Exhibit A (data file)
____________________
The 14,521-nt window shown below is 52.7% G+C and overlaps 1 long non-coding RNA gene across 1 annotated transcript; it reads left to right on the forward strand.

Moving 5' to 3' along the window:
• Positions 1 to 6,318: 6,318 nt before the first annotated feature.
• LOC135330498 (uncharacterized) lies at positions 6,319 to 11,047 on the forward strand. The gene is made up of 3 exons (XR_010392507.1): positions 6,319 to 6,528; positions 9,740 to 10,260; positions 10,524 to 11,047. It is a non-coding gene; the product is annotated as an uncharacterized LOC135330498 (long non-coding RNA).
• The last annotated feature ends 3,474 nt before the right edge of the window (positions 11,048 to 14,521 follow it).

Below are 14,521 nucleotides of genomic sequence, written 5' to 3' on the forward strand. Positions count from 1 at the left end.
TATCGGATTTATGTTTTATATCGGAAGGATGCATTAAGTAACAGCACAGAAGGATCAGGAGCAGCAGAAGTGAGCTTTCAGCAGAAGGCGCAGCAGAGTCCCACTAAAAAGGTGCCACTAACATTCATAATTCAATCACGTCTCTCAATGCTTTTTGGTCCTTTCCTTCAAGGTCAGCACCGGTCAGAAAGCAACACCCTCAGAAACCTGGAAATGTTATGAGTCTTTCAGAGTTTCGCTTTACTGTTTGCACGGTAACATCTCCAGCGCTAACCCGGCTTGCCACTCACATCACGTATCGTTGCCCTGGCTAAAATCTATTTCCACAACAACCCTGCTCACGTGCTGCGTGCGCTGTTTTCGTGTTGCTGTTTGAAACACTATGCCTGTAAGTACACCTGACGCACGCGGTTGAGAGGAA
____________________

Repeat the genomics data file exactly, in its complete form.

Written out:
The 14,521-nt window shown below is 52.7% G+C and overlaps 1 long non-coding RNA gene across 1 annotated transcript; it reads left to right on the forward strand.

Moving 5' to 3' along the window:
• Positions 1 to 6,318: 6,318 nt before the first annotated feature.
• LOC135330498 (uncharacterized) lies at positions 6,319 to 11,047 on the forward strand. The gene is made up of 3 exons (XR_010392507.1): positions 6,319 to 6,528; positions 9,740 to 10,260; positions 10,524 to 11,047. It is a non-coding gene; the product is annotated as an uncharacterized LOC135330498 (long non-coding RNA).
• The last annotated feature ends 3,474 nt before the right edge of the window (positions 11,048 to 14,521 follow it).

Below are 14,521 nucleotides of genomic sequence, written 5' to 3' on the forward strand. Positions count from 1 at the left end.
TATCGGATTTATGTTTTATATCGGAAGGATGCATTAAGTAACAGCACAGAAGGATCAGGAGCAGCAGAAGTGAGCTTTCAGCAGAAGGCGCAGCAGAGTCCCACTAAAAAGGTGCCACTAACATTCATAATTCAATCACGTCTCTCAATGCTTTTTGGTCCTTTCCTTCAAGGTCAGCACCGGTCAGAAAGCAACACCCTCAGAAACCTGGAAATGTTATGAGTCTTTCAGAGTTTCGCTTTACTGTTTGCACGGTAACATCTCCAGCGCTAACCCGGCTTGCCACTCACATCACGTATCGTTGCCCTGGCTAAAATCTATTTCCACAACAACCCTGCTCACGTGCTGCGTGCGCTGTTTTCGTGTTGCTGTTTGAAACACTATGCCTGTAAGTACACCTGACGCACGCGGTTGAGAGGAA